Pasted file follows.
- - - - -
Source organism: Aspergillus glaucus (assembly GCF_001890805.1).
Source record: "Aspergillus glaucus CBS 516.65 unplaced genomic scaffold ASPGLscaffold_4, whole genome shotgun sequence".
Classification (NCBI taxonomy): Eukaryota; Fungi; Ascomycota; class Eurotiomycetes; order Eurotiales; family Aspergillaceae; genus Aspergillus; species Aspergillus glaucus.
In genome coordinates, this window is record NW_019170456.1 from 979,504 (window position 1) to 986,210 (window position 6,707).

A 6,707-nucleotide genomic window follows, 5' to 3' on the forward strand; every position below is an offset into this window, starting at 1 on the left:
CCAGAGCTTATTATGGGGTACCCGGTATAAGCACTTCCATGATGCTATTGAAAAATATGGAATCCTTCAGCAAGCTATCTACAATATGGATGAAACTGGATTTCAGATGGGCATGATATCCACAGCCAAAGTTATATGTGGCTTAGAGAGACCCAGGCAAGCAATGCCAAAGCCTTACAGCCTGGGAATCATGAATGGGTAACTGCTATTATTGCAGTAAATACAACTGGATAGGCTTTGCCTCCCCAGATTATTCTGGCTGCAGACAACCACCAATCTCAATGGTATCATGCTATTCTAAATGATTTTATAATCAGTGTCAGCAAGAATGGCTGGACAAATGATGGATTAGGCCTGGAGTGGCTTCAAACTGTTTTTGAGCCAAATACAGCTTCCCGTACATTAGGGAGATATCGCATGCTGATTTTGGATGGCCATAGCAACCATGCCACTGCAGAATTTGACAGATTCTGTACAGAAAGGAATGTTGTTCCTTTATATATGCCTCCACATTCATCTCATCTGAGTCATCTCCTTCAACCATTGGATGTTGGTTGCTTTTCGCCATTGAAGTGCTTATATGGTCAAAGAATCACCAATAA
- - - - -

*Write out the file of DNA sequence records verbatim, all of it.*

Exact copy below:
Source organism: Aspergillus glaucus (assembly GCF_001890805.1).
Source record: "Aspergillus glaucus CBS 516.65 unplaced genomic scaffold ASPGLscaffold_4, whole genome shotgun sequence".
Classification (NCBI taxonomy): Eukaryota; Fungi; Ascomycota; class Eurotiomycetes; order Eurotiales; family Aspergillaceae; genus Aspergillus; species Aspergillus glaucus.
In genome coordinates, this window is record NW_019170456.1 from 979,504 (window position 1) to 986,210 (window position 6,707).

A 6,707-nucleotide genomic window follows, 5' to 3' on the forward strand; every position below is an offset into this window, starting at 1 on the left:
CCAGAGCTTATTATGGGGTACCCGGTATAAGCACTTCCATGATGCTATTGAAAAATATGGAATCCTTCAGCAAGCTATCTACAATATGGATGAAACTGGATTTCAGATGGGCATGATATCCACAGCCAAAGTTATATGTGGCTTAGAGAGACCCAGGCAAGCAATGCCAAAGCCTTACAGCCTGGGAATCATGAATGGGTAACTGCTATTATTGCAGTAAATACAACTGGATAGGCTTTGCCTCCCCAGATTATTCTGGCTGCAGACAACCACCAATCTCAATGGTATCATGCTATTCTAAATGATTTTATAATCAGTGTCAGCAAGAATGGCTGGACAAATGATGGATTAGGCCTGGAGTGGCTTCAAACTGTTTTTGAGCCAAATACAGCTTCCCGTACATTAGGGAGATATCGCATGCTGATTTTGGATGGCCATAGCAACCATGCCACTGCAGAATTTGACAGATTCTGTACAGAAAGGAATGTTGTTCCTTTATATATGCCTCCACATTCATCTCATCTGAGTCATCTCCTTCAACCATTGGATGTTGGTTGCTTTTCGCCATTGAAGTGCTTATATGGTCAAAGAATCACCAATAA